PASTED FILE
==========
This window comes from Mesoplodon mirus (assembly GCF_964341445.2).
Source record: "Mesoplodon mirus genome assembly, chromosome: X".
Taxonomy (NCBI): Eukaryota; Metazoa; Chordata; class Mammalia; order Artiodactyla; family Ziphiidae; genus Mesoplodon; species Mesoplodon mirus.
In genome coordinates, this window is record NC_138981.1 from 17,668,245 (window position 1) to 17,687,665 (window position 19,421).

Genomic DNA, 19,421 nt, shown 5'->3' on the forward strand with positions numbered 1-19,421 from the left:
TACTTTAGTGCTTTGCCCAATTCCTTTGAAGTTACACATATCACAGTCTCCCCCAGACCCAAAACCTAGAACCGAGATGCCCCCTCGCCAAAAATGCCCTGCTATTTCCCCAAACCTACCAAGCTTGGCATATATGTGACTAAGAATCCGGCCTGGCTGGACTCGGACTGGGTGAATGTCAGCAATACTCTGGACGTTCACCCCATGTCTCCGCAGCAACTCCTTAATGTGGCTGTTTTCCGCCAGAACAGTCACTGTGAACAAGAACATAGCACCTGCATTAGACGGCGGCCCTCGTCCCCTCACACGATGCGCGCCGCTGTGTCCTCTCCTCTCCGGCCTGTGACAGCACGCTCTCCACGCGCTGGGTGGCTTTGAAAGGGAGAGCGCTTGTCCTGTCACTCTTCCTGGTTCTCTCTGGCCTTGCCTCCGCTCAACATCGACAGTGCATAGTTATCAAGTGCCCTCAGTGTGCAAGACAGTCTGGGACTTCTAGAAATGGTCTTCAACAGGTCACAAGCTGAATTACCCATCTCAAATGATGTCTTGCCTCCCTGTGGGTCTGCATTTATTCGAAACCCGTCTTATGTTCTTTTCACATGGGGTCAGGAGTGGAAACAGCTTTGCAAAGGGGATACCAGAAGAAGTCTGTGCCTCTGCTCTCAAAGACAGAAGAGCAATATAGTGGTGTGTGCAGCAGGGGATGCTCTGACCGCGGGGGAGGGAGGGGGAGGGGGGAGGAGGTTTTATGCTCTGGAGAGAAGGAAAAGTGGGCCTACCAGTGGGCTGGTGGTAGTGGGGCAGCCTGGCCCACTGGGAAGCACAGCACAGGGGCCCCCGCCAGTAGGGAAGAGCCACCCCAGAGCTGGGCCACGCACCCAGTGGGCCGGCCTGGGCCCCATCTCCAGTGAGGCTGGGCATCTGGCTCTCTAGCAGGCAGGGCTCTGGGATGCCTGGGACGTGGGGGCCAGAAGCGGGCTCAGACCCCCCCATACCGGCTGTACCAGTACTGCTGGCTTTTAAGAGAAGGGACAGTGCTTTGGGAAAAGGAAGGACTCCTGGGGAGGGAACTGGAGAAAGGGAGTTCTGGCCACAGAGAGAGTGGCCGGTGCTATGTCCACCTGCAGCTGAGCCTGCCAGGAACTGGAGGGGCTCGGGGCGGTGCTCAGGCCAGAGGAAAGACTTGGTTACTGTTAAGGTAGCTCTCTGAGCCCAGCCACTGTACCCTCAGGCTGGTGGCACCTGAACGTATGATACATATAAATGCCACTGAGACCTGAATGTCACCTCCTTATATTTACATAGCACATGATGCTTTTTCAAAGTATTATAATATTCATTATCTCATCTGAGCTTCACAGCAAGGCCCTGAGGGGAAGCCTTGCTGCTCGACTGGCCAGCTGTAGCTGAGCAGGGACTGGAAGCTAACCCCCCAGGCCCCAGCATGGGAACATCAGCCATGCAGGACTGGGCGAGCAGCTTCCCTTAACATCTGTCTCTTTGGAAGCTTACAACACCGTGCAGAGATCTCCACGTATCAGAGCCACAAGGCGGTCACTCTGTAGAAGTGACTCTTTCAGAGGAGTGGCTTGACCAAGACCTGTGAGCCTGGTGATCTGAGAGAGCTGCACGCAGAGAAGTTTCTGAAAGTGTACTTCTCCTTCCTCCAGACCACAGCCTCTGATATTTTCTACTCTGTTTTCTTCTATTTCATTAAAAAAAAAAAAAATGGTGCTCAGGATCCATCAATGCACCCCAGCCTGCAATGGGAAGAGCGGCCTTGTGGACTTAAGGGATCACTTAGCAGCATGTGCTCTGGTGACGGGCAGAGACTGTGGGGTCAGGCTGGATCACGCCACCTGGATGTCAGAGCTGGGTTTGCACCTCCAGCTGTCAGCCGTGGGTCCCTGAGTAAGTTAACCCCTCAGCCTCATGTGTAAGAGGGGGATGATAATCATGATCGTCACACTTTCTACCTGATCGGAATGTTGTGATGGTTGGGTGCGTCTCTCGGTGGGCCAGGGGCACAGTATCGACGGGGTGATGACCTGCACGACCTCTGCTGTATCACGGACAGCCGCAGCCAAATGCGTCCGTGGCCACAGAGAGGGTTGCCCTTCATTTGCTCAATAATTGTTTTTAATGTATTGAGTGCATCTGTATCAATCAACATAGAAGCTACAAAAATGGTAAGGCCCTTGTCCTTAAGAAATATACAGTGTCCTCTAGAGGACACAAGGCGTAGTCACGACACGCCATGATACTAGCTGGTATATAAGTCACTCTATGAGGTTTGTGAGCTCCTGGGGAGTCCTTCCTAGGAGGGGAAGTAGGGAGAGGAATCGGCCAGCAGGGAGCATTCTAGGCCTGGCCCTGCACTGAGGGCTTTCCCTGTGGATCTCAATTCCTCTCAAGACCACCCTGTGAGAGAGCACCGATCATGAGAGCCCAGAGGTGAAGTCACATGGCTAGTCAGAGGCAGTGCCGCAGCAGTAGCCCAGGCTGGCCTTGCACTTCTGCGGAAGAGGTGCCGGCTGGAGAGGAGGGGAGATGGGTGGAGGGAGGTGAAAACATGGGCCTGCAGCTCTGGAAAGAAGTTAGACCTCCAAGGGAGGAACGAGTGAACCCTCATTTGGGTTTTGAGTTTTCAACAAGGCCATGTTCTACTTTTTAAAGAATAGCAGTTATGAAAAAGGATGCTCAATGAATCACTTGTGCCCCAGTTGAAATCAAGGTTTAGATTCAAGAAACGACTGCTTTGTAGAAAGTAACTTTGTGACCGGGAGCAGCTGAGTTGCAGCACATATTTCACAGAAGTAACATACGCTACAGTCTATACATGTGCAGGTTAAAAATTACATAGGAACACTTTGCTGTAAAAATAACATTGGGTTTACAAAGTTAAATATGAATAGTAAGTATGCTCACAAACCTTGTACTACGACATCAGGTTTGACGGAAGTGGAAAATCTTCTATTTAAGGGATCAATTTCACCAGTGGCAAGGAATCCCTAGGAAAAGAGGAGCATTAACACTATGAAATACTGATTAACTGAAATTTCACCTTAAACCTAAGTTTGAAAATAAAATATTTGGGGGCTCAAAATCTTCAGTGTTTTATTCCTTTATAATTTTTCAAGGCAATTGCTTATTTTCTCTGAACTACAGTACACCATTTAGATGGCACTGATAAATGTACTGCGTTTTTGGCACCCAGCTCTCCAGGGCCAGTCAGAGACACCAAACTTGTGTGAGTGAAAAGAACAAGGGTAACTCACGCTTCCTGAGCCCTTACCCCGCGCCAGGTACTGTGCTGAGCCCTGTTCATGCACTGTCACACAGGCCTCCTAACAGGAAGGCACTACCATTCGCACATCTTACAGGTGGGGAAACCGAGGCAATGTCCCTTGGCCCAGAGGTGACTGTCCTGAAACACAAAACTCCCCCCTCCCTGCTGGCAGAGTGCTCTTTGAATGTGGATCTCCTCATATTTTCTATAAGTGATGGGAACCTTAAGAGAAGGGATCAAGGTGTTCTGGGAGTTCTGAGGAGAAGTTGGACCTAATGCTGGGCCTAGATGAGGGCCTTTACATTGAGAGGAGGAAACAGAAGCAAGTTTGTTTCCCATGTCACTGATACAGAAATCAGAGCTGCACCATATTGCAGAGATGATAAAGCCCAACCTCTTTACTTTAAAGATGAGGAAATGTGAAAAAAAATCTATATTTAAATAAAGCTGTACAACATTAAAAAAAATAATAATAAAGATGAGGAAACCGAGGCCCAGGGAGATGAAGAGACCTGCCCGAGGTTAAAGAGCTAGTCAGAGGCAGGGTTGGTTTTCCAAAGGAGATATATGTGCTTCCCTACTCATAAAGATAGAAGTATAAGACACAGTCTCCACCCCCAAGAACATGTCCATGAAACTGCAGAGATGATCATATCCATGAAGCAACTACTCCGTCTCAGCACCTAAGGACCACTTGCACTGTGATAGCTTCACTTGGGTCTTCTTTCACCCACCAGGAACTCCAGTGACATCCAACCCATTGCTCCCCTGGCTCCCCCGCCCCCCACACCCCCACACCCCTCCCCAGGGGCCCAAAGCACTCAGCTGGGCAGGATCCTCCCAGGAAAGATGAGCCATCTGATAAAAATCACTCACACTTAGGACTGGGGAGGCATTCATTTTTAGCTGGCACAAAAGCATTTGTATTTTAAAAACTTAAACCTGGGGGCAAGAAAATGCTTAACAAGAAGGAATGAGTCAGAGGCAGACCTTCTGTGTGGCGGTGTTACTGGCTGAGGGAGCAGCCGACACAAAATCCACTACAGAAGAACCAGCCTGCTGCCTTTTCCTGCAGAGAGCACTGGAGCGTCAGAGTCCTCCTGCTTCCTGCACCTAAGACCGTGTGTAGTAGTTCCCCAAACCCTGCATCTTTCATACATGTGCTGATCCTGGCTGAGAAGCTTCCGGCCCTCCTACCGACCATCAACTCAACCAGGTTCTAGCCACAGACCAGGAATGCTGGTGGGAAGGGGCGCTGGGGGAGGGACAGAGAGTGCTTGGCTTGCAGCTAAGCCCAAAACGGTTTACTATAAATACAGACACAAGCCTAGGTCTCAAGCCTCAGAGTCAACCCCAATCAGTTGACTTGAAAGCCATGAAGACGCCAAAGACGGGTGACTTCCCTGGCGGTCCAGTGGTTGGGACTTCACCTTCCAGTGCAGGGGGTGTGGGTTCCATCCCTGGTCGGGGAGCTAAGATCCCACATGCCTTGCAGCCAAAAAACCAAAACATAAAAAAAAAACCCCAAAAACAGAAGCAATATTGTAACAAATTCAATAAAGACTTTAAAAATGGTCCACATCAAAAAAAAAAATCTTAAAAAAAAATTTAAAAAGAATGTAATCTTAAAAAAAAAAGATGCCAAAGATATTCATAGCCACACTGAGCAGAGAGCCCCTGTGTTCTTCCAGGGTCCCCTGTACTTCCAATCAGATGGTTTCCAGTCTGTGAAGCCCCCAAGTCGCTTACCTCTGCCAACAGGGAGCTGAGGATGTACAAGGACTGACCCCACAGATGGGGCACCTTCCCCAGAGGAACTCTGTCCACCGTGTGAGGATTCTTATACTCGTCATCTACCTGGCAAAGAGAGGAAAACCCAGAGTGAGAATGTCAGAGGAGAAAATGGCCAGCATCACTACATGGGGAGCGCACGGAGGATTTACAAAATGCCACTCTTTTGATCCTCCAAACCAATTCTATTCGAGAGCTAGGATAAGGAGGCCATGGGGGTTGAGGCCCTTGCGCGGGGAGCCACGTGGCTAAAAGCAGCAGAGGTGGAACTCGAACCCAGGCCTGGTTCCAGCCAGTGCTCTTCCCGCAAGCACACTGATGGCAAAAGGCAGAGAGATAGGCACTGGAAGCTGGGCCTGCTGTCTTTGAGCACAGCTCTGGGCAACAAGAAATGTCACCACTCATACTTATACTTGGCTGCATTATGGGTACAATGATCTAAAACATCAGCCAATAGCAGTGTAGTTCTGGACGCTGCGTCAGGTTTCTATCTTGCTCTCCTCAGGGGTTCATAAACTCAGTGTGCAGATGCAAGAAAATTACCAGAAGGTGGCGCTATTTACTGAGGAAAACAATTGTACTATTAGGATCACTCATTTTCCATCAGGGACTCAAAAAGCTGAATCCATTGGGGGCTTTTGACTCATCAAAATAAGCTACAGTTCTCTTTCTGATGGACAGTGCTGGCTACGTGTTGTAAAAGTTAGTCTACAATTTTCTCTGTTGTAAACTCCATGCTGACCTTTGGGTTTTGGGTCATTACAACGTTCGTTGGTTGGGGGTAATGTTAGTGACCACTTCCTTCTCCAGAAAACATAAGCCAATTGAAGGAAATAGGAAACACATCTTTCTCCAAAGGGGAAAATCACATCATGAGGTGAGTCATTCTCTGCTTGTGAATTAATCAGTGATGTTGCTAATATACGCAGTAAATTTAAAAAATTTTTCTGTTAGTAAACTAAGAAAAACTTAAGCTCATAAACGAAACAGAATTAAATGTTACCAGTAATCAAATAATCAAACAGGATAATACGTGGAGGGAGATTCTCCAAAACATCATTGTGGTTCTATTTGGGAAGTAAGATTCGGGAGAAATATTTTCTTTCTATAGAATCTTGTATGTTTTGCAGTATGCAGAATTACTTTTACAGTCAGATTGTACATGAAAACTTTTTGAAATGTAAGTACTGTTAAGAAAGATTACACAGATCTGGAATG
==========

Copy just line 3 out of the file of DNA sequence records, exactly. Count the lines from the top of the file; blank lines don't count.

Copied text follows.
Taxonomy (NCBI): Eukaryota; Metazoa; Chordata; class Mammalia; order Artiodactyla; family Ziphiidae; genus Mesoplodon; species Mesoplodon mirus.